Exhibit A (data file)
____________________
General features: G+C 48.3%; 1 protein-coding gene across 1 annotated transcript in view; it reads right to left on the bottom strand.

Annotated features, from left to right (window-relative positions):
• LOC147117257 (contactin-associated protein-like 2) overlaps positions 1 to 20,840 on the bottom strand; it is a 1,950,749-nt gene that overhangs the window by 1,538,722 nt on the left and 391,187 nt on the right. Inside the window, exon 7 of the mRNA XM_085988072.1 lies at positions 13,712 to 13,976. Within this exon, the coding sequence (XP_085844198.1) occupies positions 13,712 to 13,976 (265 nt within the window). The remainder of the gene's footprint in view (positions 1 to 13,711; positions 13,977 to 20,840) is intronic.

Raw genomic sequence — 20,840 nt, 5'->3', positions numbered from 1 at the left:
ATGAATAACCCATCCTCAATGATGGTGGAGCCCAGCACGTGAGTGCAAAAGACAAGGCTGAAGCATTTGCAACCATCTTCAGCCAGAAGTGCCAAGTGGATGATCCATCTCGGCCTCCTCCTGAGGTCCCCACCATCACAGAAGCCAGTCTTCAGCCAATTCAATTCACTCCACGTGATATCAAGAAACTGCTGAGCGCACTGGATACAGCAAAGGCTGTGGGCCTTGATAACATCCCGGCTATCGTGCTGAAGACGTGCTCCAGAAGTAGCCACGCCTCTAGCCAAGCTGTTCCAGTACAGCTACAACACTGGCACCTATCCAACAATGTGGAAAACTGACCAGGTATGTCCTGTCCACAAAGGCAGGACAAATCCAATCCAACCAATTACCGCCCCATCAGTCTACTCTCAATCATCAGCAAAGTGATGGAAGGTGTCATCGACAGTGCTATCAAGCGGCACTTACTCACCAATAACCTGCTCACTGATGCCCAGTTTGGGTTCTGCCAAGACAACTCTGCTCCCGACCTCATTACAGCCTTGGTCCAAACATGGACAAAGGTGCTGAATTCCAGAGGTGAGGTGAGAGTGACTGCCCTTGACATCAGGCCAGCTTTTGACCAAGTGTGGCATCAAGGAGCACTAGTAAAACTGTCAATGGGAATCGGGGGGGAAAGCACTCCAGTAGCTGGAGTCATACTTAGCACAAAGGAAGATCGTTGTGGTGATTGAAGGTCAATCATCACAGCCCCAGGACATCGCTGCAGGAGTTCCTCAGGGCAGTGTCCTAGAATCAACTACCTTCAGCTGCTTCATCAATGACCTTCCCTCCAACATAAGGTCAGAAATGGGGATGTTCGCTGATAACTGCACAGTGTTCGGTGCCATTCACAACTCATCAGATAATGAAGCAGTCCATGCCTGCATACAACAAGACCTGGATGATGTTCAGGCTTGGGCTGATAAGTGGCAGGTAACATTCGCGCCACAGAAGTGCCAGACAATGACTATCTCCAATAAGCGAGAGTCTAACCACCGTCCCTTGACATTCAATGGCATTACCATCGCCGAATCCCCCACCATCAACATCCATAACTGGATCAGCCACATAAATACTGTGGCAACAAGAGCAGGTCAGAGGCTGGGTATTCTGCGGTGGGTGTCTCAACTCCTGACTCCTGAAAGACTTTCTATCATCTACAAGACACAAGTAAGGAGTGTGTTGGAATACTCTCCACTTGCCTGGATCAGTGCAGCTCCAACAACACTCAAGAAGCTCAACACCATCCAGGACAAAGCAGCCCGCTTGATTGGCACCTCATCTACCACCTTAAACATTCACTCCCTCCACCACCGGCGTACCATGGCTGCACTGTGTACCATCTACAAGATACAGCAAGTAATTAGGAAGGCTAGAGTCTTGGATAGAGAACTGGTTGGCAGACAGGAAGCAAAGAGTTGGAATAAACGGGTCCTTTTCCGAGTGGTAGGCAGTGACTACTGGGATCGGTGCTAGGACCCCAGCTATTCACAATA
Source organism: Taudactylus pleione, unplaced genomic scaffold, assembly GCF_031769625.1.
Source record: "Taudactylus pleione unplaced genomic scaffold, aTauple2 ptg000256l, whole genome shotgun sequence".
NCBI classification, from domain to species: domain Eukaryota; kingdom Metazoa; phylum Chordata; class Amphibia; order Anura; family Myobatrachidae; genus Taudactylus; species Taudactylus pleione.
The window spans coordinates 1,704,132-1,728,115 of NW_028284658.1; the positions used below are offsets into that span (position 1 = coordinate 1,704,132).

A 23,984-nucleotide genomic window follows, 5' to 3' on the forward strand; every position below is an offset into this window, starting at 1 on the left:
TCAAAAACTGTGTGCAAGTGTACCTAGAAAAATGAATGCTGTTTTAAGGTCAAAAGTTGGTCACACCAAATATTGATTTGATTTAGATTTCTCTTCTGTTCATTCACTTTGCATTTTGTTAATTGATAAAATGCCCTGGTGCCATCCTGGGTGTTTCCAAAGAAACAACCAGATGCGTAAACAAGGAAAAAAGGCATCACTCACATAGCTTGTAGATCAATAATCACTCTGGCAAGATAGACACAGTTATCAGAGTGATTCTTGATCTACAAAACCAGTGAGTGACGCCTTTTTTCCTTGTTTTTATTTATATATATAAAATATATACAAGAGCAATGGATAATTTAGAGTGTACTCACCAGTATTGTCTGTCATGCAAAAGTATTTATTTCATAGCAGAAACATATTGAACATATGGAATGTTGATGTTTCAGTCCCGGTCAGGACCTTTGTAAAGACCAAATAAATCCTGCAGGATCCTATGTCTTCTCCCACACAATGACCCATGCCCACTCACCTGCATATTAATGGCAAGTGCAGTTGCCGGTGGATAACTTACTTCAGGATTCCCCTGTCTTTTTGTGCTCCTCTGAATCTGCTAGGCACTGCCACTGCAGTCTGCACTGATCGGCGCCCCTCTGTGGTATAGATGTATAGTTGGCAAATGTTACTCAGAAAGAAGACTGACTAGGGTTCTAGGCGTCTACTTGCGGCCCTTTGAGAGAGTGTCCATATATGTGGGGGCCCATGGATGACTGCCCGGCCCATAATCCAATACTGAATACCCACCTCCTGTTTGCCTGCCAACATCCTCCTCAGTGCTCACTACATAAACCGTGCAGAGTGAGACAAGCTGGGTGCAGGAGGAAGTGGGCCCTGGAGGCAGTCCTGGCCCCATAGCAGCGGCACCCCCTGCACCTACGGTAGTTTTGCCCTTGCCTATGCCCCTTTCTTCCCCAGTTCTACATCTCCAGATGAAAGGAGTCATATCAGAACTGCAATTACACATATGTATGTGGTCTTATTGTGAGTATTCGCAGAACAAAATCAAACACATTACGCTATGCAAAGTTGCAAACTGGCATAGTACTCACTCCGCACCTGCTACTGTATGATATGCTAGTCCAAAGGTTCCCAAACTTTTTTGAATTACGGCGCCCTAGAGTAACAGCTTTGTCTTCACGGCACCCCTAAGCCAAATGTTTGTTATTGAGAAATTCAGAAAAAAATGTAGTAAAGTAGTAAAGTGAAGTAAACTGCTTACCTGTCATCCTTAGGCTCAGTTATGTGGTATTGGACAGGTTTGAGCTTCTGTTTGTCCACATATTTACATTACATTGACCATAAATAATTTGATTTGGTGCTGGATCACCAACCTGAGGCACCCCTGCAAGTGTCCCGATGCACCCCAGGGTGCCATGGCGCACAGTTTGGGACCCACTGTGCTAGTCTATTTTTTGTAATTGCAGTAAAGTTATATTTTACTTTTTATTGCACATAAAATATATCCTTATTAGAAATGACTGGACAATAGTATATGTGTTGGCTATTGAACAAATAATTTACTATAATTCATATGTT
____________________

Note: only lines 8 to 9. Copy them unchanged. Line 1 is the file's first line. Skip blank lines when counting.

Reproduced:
NCBI classification, from domain to species: domain Eukaryota; kingdom Metazoa; phylum Chordata; class Amphibia; order Anura; family Myobatrachidae; genus Taudactylus; species Taudactylus pleione.
The window spans coordinates 1,704,132-1,728,115 of NW_028284658.1; the positions used below are offsets into that span (position 1 = coordinate 1,704,132).